Language Wars

I’m fond of pointing out that language is the currency of a culture. Charlemagne figured out that if you can control the currency, you can turn your economy into a weapon against rivals. Seigniorage had the benefit of making the crown wealthy, but control of the mint allowed the King to stabilize the economic life of his kingdom, thus attracting foreign investment. King Offa of Mercia figured this out around the same time.

Similarly, radicals figured out that if you control the language, you can control the politics of a society. This can be as simple as picking an appealing name for a cause or as complicated as reframing an issue so that their preferred option appears to be the default, thus putting traditionalists on their heels. The use of rhetorical sleight of hand allows the radicals to set the terms of public debate, thus giving themselves an enormous edge.

The Vox story from the other day I used as a jumping off point for some good old fashioned Merkel bashing is a good example. By focusing on the fact that the exploding jihadist are technically citizens of their host countries, the radical can both muddy the waters and shift the focus. Instead of talking about the guys named Mohamed suddenly exploding in public places, the debate can be shifted to other topics like racism and xenophobia.

Open borders, which is a central part of the new radical ideology that is replacing old fashioned Progressive ideology, is relying on the same old tricks to warp the language. Illegal invaders are called “refugees” and helot labor is re-branded as “guest workers” to make it sound better. The point is to give them a pleasing name. After all, only Hitler would be hostile to refugees and guests.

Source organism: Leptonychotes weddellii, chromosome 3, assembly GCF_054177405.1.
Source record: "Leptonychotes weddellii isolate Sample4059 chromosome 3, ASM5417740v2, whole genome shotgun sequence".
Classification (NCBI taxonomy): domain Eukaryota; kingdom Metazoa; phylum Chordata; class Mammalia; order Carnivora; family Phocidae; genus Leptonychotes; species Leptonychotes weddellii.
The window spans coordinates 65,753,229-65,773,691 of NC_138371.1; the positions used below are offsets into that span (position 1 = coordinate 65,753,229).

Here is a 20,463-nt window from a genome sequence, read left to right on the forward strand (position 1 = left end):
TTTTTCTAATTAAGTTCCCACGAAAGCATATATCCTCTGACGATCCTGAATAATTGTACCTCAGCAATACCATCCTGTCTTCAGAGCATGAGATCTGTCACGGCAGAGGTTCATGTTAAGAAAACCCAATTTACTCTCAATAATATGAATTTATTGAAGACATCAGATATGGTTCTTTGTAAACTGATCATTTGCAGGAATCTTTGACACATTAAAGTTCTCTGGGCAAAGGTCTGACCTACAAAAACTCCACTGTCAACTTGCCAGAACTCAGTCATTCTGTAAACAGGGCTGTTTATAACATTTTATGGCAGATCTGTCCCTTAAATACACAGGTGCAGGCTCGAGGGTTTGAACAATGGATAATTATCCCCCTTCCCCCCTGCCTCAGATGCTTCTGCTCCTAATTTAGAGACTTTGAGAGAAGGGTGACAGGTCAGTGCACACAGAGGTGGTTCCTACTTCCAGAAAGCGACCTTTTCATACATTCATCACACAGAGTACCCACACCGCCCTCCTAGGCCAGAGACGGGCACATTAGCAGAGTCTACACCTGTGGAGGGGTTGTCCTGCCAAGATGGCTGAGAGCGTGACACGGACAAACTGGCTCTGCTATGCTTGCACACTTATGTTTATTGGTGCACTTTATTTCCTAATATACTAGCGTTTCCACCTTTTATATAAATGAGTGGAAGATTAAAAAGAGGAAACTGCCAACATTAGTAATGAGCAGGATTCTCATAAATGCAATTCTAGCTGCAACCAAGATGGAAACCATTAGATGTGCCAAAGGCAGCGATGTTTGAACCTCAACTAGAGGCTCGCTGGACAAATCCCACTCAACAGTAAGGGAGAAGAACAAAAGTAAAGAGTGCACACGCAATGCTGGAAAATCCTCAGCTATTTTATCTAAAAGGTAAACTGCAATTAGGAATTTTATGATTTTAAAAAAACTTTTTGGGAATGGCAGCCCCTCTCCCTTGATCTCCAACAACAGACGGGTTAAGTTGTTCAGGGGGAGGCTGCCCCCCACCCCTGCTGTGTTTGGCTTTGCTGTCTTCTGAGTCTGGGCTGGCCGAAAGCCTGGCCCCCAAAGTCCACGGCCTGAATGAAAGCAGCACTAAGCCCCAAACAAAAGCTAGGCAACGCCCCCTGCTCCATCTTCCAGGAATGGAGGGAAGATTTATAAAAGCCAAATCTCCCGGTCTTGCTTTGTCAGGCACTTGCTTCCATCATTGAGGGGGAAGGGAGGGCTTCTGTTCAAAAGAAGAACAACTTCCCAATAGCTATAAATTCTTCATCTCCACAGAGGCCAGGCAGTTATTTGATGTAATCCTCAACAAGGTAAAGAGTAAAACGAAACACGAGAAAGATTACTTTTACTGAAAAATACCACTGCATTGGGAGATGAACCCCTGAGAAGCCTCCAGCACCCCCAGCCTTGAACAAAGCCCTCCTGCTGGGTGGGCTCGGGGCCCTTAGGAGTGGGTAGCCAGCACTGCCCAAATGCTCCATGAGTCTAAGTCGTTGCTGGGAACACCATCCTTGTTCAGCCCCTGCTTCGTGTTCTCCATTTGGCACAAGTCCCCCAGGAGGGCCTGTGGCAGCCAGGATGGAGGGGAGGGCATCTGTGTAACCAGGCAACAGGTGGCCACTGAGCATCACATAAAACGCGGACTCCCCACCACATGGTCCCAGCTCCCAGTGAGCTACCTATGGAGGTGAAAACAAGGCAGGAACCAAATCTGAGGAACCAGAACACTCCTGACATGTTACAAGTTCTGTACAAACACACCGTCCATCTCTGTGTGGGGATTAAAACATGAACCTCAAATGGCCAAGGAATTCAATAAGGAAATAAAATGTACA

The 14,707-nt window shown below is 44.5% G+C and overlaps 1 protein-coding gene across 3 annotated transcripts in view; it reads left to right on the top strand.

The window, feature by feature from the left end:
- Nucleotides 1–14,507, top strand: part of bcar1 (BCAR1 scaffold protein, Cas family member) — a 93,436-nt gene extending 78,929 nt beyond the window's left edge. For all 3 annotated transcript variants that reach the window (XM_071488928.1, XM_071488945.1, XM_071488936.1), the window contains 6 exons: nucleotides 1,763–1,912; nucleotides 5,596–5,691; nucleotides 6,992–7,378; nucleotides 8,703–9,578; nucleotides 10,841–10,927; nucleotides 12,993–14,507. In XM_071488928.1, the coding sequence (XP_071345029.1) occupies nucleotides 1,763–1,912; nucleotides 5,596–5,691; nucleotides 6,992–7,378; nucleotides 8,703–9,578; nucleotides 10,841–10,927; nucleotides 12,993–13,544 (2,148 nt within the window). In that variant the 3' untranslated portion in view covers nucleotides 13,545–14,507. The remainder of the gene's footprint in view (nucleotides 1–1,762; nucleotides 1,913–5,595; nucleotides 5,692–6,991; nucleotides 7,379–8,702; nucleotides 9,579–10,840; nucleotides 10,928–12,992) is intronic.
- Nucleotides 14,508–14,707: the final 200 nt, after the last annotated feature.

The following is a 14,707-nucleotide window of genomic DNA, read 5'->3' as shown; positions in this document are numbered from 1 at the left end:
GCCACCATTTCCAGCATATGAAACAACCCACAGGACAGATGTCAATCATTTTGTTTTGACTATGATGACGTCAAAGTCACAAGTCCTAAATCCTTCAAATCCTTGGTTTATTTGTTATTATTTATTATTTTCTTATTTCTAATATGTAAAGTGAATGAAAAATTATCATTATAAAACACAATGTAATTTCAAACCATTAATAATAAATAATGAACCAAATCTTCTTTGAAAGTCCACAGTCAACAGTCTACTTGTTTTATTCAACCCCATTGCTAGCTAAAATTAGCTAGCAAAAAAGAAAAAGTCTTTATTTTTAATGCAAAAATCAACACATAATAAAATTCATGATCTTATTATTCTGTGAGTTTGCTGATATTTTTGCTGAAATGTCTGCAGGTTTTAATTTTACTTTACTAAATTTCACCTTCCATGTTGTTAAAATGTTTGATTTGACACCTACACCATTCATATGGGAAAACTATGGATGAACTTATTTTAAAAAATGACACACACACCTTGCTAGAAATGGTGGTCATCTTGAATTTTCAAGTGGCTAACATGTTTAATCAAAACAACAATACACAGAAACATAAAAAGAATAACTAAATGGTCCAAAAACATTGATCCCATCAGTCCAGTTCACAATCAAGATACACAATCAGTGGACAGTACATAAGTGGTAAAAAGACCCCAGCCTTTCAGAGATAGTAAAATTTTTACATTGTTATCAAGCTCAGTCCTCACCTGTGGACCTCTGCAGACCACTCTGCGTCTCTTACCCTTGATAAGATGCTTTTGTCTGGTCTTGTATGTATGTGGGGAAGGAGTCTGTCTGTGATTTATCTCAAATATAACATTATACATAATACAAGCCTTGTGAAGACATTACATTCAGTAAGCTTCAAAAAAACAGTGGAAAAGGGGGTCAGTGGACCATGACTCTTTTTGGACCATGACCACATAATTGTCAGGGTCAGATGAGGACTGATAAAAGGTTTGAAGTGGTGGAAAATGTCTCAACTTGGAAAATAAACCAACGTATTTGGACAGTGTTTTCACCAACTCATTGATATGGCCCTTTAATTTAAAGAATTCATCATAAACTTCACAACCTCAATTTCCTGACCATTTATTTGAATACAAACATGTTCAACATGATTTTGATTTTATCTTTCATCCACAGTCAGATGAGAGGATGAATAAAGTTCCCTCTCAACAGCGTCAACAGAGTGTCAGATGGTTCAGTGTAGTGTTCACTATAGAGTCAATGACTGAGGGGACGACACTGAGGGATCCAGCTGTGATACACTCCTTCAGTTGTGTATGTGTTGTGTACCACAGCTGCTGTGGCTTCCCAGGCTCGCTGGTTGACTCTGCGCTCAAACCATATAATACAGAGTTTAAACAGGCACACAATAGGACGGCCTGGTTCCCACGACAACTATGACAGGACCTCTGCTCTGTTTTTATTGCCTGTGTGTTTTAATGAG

Of course, there are two big problems with selling the New Religion of a borderless world to the citizens of the western countries. One is that many of the people on the other side of the border are savages. There’s no hiding the daily atrocities that are just a normal part of Muslim life.The other problem is that Muslims have a habit of exploding in public places, like airports and train stations.

People tend to notice these things. When you are walking to the train station, you may not notice the Hungarians or Ukrainians. The Greek or Italian will stand out in Sweden, but are otherwise of no interest. The guy screaming “Allahu Akbar!” before he explodes is going to leave impression, assuming you live through it. People have figured out the the Mohamed-to-Suicide Bomber Index.

What to do?

The solution is to re-brand the exploding Mohamed as a citizen. This NY Magazine article is a pretty good example of how the radical utopians are trying the muddy the waters to obscure reality. Instead of asking why Mohamed keeps exploding, the story  is “why are so many citizens of Western countries going on jihad?” We’re supposed to believe that ISIS is now loaded with gingers from Ireland, I guess.